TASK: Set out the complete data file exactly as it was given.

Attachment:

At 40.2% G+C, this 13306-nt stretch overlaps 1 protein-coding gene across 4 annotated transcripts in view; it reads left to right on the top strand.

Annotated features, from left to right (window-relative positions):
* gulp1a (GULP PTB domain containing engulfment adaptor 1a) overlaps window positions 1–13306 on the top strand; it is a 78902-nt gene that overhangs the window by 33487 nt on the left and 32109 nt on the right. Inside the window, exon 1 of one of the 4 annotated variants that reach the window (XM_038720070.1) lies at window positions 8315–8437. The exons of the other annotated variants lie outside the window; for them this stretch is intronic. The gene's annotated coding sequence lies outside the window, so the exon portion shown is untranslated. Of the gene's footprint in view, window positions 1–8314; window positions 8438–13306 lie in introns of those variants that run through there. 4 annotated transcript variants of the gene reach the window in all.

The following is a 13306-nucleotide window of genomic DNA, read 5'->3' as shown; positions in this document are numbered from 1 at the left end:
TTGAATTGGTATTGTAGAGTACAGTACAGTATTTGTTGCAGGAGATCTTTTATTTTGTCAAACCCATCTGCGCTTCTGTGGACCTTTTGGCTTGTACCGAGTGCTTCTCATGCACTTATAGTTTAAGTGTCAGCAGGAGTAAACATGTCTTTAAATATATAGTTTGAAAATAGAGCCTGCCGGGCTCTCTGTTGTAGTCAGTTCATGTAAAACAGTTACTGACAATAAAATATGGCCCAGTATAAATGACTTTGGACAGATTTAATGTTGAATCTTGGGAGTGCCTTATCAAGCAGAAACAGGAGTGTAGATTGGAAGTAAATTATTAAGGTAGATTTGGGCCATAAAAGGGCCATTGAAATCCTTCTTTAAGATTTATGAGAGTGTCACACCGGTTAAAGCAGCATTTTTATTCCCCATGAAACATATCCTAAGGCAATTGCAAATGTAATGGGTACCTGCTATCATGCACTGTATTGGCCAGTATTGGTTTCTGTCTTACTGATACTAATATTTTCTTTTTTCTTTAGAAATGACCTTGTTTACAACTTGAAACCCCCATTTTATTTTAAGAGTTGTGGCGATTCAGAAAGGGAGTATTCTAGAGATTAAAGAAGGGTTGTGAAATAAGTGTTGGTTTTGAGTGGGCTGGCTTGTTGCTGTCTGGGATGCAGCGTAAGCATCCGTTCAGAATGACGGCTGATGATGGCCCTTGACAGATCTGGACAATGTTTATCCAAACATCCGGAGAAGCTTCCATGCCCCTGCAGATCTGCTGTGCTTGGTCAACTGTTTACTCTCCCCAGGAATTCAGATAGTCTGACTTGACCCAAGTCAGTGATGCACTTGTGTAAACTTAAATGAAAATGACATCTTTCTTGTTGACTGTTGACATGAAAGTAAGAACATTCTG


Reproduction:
At 40.2% G+C, this 13306-nt stretch overlaps 1 protein-coding gene across 4 annotated transcripts in view; it reads left to right on the top strand.

Annotated features, from left to right (window-relative positions):
* gulp1a (GULP PTB domain containing engulfment adaptor 1a) overlaps window positions 1–13306 on the top strand; it is a 78902-nt gene that overhangs the window by 33487 nt on the left and 32109 nt on the right. Inside the window, exon 1 of one of the 4 annotated variants that reach the window (XM_038720070.1) lies at window positions 8315–8437. The exons of the other annotated variants lie outside the window; for them this stretch is intronic. The gene's annotated coding sequence lies outside the window, so the exon portion shown is untranslated. Of the gene's footprint in view, window positions 1–8314; window positions 8438–13306 lie in introns of those variants that run through there. 4 annotated transcript variants of the gene reach the window in all.

The following is a 13306-nucleotide window of genomic DNA, read 5'->3' as shown; positions in this document are numbered from 1 at the left end:
TTGAATTGGTATTGTAGAGTACAGTACAGTATTTGTTGCAGGAGATCTTTTATTTTGTCAAACCCATCTGCGCTTCTGTGGACCTTTTGGCTTGTACCGAGTGCTTCTCATGCACTTATAGTTTAAGTGTCAGCAGGAGTAAACATGTCTTTAAATATATAGTTTGAAAATAGAGCCTGCCGGGCTCTCTGTTGTAGTCAGTTCATGTAAAACAGTTACTGACAATAAAATATGGCCCAGTATAAATGACTTTGGACAGATTTAATGTTGAATCTTGGGAGTGCCTTATCAAGCAGAAACAGGAGTGTAGATTGGAAGTAAATTATTAAGGTAGATTTGGGCCATAAAAGGGCCATTGAAATCCTTCTTTAAGATTTATGAGAGTGTCACACCGGTTAAAGCAGCATTTTTATTCCCCATGAAACATATCCTAAGGCAATTGCAAATGTAATGGGTACCTGCTATCATGCACTGTATTGGCCAGTATTGGTTTCTGTCTTACTGATACTAATATTTTCTTTTTTCTTTAGAAATGACCTTGTTTACAACTTGAAACCCCCATTTTATTTTAAGAGTTGTGGCGATTCAGAAAGGGAGTATTCTAGAGATTAAAGAAGGGTTGTGAAATAAGTGTTGGTTTTGAGTGGGCTGGCTTGTTGCTGTCTGGGATGCAGCGTAAGCATCCGTTCAGAATGACGGCTGATGATGGCCCTTGACAGATCTGGACAATGTTTATCCAAACATCCGGAGAAGCTTCCATGCCCCTGCAGATCTGCTGTGCTTGGTCAACTGTTTACTCTCCCCAGGAATTCAGATAGTCTGACTTGACCCAAGTCAGTGATGCACTTGTGTAAACTTAAATGAAAATGACATCTTTCTTGTTGACTGTTGACATGAAAGTAAGAACATTCTG